A Simple Debt Reduction Strategy
Posted: Oct 10, 2018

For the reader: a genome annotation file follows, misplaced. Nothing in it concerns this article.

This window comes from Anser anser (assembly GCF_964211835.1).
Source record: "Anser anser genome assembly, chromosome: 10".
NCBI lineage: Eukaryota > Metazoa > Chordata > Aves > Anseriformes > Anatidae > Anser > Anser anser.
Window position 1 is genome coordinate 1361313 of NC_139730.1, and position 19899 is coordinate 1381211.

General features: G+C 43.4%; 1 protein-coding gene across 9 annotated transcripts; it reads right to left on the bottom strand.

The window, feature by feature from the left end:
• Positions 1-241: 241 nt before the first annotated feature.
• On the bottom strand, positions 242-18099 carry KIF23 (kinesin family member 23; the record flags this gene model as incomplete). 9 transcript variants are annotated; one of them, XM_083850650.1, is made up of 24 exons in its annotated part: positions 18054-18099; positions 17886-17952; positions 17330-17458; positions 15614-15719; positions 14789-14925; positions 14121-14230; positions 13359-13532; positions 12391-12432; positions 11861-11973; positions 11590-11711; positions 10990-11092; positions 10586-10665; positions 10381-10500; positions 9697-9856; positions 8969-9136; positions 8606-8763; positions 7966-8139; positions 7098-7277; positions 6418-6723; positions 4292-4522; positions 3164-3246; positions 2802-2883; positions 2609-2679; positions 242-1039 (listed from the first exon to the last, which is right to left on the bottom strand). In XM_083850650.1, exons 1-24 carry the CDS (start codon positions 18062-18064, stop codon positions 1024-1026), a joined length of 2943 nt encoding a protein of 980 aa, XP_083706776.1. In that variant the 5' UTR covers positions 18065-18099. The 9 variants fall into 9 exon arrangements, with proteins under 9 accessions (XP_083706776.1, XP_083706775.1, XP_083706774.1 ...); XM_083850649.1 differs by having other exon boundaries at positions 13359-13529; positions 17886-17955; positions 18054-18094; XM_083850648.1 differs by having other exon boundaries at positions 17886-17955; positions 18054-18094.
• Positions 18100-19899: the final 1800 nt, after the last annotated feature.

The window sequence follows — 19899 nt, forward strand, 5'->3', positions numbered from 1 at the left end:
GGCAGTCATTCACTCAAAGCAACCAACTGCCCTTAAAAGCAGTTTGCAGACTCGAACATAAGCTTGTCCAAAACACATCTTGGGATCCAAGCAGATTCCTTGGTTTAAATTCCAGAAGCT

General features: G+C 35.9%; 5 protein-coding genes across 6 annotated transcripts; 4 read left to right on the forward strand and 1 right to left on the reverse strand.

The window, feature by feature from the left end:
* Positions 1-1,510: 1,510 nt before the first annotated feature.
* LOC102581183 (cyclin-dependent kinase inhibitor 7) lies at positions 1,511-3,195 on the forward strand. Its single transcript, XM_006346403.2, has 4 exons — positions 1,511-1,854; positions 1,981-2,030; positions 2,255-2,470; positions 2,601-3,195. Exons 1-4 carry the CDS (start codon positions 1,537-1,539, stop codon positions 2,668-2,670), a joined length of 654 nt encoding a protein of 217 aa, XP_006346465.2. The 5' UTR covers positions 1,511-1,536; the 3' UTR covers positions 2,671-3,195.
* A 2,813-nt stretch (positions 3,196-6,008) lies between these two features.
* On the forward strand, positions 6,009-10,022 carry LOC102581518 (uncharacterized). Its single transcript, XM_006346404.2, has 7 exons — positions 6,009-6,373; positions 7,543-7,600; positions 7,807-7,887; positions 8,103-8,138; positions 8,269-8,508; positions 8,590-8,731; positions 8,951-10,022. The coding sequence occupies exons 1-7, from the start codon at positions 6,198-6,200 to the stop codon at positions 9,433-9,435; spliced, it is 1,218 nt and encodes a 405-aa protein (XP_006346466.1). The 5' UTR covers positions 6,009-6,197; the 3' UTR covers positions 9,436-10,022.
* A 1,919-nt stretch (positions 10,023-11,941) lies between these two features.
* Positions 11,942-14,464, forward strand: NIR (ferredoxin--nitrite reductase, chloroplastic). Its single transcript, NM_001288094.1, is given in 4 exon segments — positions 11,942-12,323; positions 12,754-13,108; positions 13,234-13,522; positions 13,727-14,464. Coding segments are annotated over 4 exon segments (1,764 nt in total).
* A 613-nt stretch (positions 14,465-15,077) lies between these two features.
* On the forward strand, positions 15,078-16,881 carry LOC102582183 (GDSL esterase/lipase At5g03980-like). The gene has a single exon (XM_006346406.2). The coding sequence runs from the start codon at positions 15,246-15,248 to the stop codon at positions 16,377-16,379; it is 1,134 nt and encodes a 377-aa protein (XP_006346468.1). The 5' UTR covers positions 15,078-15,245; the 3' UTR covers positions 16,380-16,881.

While big corporations may have good reasons for carrying a lot of debt, the average person does not. The sad truth is that debt is a growing problem, and people are having a hard time getting out of it. If this sounds familiar, then you are not alone. What you need is an effective debt reduction strategy. One quick thing before we get started: being in debt isn't your fault, and it's nothing to be ashamed of. The financial industry has, for years, done everything in its power to put people deeper into debt. It may be legal and buried in the fine print, but it certainly isn't ethical. The purpose of what follows is not to be judgmental in any way, but rather to offer you a way to get out of debt for good. You need to know exactly where you stand financially. List all of your income, all of your expenses, and all of your debt. Be specific, and be honest; you need to account for every penny. When listing your debts, be sure to include the amount of principal, interest rates and any penalties that have been added on as this will help you with the next step in your debt reduction strategy. Negotiating your debt may take some time, but it can help a lot. Call all of your creditors individually, and see if they can lower the amount you owe. Credit card companies will often forgive a late payment, or lower your interest rate, for nothing more than a simple request. This will work better if you have had a good payment history, even if you have missed a few recent payments. Not all of the companies you owe money to will agree, but every one that does will put a dent in what you owe. Once you have negotiated a lower debt, your next step is to set up a payment plan. Almost all creditors are willing to do this, and most will be able to set up a plan that fits into your budget. If you are facing financial problems, be sure to let them know. A lot of companies have hardship programs they can offer you. These programs can drastically lower your interest rate, forgive penalties, or even freeze your account. You won't be able to use the account during this time, and the hardship program may only last 6 to 12 months, but it can often give you the breathing room you need to get back on your feet. Consolidating your debt is a solid debt reduction strategy, but it's not for everybody. You have to be disciplined enough to not go further into debt because of it. What you do is combine all of your debts into one big loan, but at a much lower interest rate. The problem a lot of people have is that they pay so much less per month that they start running up their debt again. This is a vicious cycle, and they eventually end up in a situation they can't get out of. Don't make that same mistake. If you get a debt consolidation loan, then either save the extra money you now have, or apply it to your debt.
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